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Published: June 14, 2022

What Do The Terms on My MRI Report Mean?

If you’re like many of the patients we’ve seen, you’ve probably had an MRI, CT Scan, or other imaging of your spine completed at some point. These types of diagnostic scans are essential in properly diagnosing and treating the root causes of neck and back pain. Unfortunately, once you have your report you may find it confusing to read, and full of medical terminology you may be unfamiliar with. In this article, we are going to unpack a typical MRI report and look at the definitions and meanings of some commonly seen terms.

Disclaimer: This article is to be used for educational purposes only and is not a substitute for a diagnosis from a physician. Please consult with your physician before attempting any treatment regimen or diagnosis.

Total Spine and Orthopedics offers a Free MRI Review that allows you to have your MRI imaging and report reviewed by our team of physicians who can answer any outstanding questions that you may have.

Common MRI Terms And Their Meaning

Lumbar/Lumbar Spine refers to the lower region of your back defined by the area encompassing the lower 5 vertebrae within your spine (L1-L5).

Cervical/Cervical Spine refers to the upper region of your neck defined by the area encompassing the upper 7 vertebrae within your spine (C1-C7).

Thoracic/Thoracic Spine refers to the middle region of your spine defined by the area encompassing the middle 12 vertebrae within your spine (T1-T12).

Herniated Discs as well as a variety of similar terms such as bulging discs, ruptured discs, slipped discs, disc protrusions, or prolapsed discs are one of the most common terms seen on an MRI of the spine. This term indicates that one of the sponge-like discs between your vertebrae has become damaged, allowing the jelly-like inner portion of the disc (nucleus pulposis) to leak outwards. Treatment options may include medication, physical therapy, and steroid injections. Surgery may become necessary if the disc is unable to heal on its own and non-invasive treatments are ineffective at treating symptoms such as back or neck pain, or pain/weakness/tingling/numbness in the arms or legs.

Annular Tear(s) are a condition that occurs when the outer layer of one of your spinal discs has become damaged. On their own, annular tears are very rarely symptomatic and typically heal on their own. Annular Tears may progress into Herniated Discs if the inner material of the disc (nucleus pulposus) is able to leak outside of the disc through the annular tear.

Degenerative Disc Disease is a broad diagnosis typically caused by the gradual wear and tear of the discs between your spinal vertebrae. In many cases this condition will result in no symptoms and will not require treatment, however, loss of flexibility, bone spurs, and pinched nerves can occur as a result of this condition and may require treatment depending on the severity and prevalence of the symptoms.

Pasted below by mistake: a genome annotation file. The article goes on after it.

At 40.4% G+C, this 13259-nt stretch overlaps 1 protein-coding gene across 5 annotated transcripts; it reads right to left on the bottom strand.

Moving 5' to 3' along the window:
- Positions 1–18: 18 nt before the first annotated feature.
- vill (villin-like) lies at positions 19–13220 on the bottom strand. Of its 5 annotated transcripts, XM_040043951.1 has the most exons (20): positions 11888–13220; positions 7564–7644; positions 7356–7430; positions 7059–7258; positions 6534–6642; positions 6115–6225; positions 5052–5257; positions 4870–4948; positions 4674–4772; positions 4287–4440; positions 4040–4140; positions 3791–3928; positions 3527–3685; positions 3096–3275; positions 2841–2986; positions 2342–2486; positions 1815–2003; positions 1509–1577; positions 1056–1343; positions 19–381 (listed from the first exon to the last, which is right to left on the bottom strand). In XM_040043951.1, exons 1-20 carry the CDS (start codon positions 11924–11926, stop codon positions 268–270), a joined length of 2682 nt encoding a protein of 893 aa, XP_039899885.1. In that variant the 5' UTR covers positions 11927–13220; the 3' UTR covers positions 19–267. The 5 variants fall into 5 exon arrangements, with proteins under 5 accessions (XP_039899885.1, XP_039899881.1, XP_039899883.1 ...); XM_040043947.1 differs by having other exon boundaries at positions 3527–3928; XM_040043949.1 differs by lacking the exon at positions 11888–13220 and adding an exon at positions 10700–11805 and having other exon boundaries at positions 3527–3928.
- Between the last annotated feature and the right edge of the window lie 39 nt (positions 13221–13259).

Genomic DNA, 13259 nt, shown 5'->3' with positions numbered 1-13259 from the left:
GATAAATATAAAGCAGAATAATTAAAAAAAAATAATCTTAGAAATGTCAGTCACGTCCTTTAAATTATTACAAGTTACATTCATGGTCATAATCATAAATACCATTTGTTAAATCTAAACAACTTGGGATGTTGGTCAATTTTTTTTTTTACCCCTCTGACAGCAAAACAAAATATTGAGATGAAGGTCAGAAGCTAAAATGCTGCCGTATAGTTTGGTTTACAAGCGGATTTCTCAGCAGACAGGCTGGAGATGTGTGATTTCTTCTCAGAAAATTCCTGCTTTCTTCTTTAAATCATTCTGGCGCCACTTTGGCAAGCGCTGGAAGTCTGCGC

Spinal Stenosis refers to a condition where the interior spaces within the spine have become narrowed. Spinal stenosis does not always require treatment, although it may be further linked to radiculopathy (nerve root impingement) when it is identified on an MRI. You may also see terms such as Foraminal Stenosis, Lateral Recess Stenosis, Far Lateral Stenosis, and Central Canal Stenosis which all refer to specific types and locations of spinal stenosis. Your physician will be able to provide more information on what treatment options are available for your specific type of stenosis.

Radiculopathy, also known as a nerve root impingement is a wide variety of symptoms caused by a pinched nerve root within the spinal column. Potential causes include herniated/bulging discs, bone spurs, spinal stenosis, and a variety of other conditions. Treatment options include anti-inflammatory/muscle relaxing medication, steroid injections, or surgery.

Vertebral compression fracture: This term indicates that a collapse of a vertebra or a break in the bone has occurred within your spine. This may be due to trauma caused by an accident, or a gradual weakening of the bones within the spine. This condition is also commonly associated with osteoporosis.

Kyphosis/Lordosis: These two terms both refer to an abnormal curvature of the spine. Mild kyphosis or lordosis typically requires no treatment, however severe symptomatic kyphosis or lordosis may require treatments such as physical therapy, anti-inflammatory drugs, or a spinal fusion.

Sciatica is a type of pain that radiates along the sciatic nerve from the lower back into both legs. Sciatica is typically caused by a herniated disc or bone spur pressing onto the sciatic nerve, and typically only affects one side of the body at a time. Potential treatments include anti-inflammatory and/or muscle relaxant medication, physical therapy, and steroid injections. Surgery may be required if conservative treatment options such as the above fail to provide adequate symptom relief.

A Physician Reviewing an MRI Scan of the Spine

Still have questions about these or other terms on your MRI report? Our Free MRI review is a great way to have your individual MRI and report reviewed by our team of physicians who can answer any questions that you have and review what treatment options are available. Get all the details and sign up by here.

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